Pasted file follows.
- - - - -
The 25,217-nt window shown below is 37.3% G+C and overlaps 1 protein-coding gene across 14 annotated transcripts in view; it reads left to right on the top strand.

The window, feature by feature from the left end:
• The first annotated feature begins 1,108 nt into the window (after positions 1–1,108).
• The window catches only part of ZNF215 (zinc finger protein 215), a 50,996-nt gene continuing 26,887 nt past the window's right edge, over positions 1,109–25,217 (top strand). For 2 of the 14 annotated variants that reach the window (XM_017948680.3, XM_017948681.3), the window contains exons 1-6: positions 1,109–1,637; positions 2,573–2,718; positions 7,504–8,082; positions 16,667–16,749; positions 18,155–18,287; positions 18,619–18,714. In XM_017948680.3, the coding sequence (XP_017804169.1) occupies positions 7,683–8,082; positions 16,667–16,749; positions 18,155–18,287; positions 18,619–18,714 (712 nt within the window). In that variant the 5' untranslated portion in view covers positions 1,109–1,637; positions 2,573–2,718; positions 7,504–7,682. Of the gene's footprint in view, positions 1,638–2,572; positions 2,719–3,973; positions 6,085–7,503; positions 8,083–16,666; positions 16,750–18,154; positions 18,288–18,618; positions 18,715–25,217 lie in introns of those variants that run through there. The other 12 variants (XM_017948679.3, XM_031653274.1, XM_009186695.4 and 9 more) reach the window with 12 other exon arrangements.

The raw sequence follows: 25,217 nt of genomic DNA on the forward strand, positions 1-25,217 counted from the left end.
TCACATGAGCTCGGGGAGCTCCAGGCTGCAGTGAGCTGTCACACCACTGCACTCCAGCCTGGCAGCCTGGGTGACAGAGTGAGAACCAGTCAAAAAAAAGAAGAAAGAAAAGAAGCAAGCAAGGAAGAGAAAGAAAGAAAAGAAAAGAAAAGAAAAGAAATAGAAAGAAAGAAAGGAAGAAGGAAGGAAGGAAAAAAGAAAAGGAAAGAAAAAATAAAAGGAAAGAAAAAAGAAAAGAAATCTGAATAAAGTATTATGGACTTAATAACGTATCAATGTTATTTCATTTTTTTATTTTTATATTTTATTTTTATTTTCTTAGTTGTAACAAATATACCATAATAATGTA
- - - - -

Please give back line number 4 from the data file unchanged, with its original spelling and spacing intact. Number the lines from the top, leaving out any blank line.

• The window catches only part of ZNF215 (zinc finger protein 215), a 50,996-nt gene continuing 26,887 nt past the window's right edge, over positions 1,109–25,217 (top strand). For 2 of the 14 annotated variants that reach the window (XM_017948680.3, XM_017948681.3), the window contains exons 1-6: positions 1,109–1,637; positions 2,573–2,718; positions 7,504–8,082; positions 16,667–16,749; positions 18,155–18,287; positions 18,619–18,714. In XM_017948680.3, the coding sequence (XP_017804169.1) occupies positions 7,683–8,082; positions 16,667–16,749; positions 18,155–18,287; positions 18,619–18,714 (712 nt within the window). In that variant the 5' untranslated portion in view covers positions 1,109–1,637; positions 2,573–2,718; positions 7,504–7,682. Of the gene's footprint in view, positions 1,638–2,572; positions 2,719–3,973; positions 6,085–7,503; positions 8,083–16,666; positions 16,750–18,154; positions 18,288–18,618; positions 18,715–25,217 lie in introns of those variants that run through there. The other 12 variants (XM_017948679.3, XM_031653274.1, XM_009186695.4 and 9 more) reach the window with 12 other exon arrangements.